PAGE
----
By Johnny Jackson
Officials with the American Red Cross are once again reminding residents the need for blood is still high, particularly during the holiday season.
"Blood donations often decline between Thanksgiving and New Year's Day, due to holiday preparations and travel, but the need for blood remains constant," said April Phillips, spokeswoman for the American Red Cross Southern Blood Services Region.
The Red Cross Southern Blood Services Region provides blood to more than 120 hospitals, and must have 1,200 people each, give a pint of blood and platelets each weekday to meet hospital demand, Phillips said.
"Thousands of people donate blood in our area each year, and their generous gift has helped save countless lives," Phillips said.
She said the Red Cross often falls short in its collections, however, and must rely on other states to help meet the needs of local hospitals.
"There is no substitute for blood, and volunteer donors are the only source," she said. "[However,] one unit of blood can help save the lives of up to three individuals."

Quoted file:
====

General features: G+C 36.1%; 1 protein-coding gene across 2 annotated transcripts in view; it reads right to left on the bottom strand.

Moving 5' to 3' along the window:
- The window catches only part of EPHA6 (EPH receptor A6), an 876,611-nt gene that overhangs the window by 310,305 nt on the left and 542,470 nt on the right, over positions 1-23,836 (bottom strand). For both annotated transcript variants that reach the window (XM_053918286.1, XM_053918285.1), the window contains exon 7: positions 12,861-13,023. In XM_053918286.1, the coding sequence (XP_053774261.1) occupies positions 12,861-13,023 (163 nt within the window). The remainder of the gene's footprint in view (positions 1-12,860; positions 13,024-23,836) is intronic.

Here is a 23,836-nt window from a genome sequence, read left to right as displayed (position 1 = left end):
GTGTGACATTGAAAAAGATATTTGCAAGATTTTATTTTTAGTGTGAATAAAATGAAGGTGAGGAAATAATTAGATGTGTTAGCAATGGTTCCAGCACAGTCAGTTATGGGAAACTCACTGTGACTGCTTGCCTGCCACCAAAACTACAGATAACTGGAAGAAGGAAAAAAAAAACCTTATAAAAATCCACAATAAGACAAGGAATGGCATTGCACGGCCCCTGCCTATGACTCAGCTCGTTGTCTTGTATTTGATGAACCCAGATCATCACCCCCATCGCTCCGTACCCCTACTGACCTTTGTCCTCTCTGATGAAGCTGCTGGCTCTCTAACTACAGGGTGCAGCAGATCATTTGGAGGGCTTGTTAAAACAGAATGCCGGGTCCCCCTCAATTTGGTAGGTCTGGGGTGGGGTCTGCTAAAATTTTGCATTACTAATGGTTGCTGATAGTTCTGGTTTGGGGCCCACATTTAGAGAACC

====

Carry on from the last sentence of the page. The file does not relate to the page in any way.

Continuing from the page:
Blood can be safely donated every 56 days. Most healthy people, age 17 and older, or 16 with parental consent, who weigh at least 110 pounds, are eligible to donate blood and platelets. Donors who are 18 and younger must also meet specific height and weight requirements.
"Blood is needed to help treat a variety of patients including accident victims and individuals undergoing surgery and cancer treatment," Phillips said. "The Red Cross encourages people who are in good health to donate, so that hospital patients have the blood or platelets they need to make a full recovery."
The Red Cross has several local blood drives scheduled for December. To find an upcoming, local blood drive, visit the web site at: www.givebloodredcross.org, or call 1-800-GIVE LIFE (448-3543).